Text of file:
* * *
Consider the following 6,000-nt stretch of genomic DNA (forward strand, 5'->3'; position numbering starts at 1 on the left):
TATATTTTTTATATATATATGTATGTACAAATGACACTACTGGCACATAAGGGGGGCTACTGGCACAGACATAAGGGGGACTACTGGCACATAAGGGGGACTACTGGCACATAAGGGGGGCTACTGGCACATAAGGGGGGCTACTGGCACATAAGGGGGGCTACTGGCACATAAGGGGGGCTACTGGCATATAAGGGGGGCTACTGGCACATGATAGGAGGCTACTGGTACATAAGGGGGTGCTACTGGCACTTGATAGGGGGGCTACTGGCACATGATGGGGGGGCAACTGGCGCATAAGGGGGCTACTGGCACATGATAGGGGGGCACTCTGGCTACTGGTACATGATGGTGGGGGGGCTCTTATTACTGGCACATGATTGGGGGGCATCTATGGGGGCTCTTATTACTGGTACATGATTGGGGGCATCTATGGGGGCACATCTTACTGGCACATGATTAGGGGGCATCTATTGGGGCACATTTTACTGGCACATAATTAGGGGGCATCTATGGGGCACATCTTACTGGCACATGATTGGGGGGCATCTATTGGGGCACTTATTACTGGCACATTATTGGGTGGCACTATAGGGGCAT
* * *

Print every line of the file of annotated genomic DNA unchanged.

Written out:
Consider the following 6,000-nt stretch of genomic DNA (forward strand, 5'->3'; position numbering starts at 1 on the left):
TATATTTTTTATATATATATGTATGTACAAATGACACTACTGGCACATAAGGGGGGCTACTGGCACAGACATAAGGGGGACTACTGGCACATAAGGGGGACTACTGGCACATAAGGGGGGCTACTGGCACATAAGGGGGGCTACTGGCACATAAGGGGGGCTACTGGCACATAAGGGGGGCTACTGGCATATAAGGGGGGCTACTGGCACATGATAGGAGGCTACTGGTACATAAGGGGGTGCTACTGGCACTTGATAGGGGGGCTACTGGCACATGATGGGGGGGCAACTGGCGCATAAGGGGGCTACTGGCACATGATAGGGGGGCACTCTGGCTACTGGTACATGATGGTGGGGGGGCTCTTATTACTGGCACATGATTGGGGGGCATCTATGGGGGCTCTTATTACTGGTACATGATTGGGGGCATCTATGGGGGCACATCTTACTGGCACATGATTAGGGGGCATCTATTGGGGCACATTTTACTGGCACATAATTAGGGGGCATCTATGGGGCACATCTTACTGGCACATGATTGGGGGGCATCTATTGGGGCACTTATTACTGGCACATTATTGGGTGGCACTATAGGGGCAT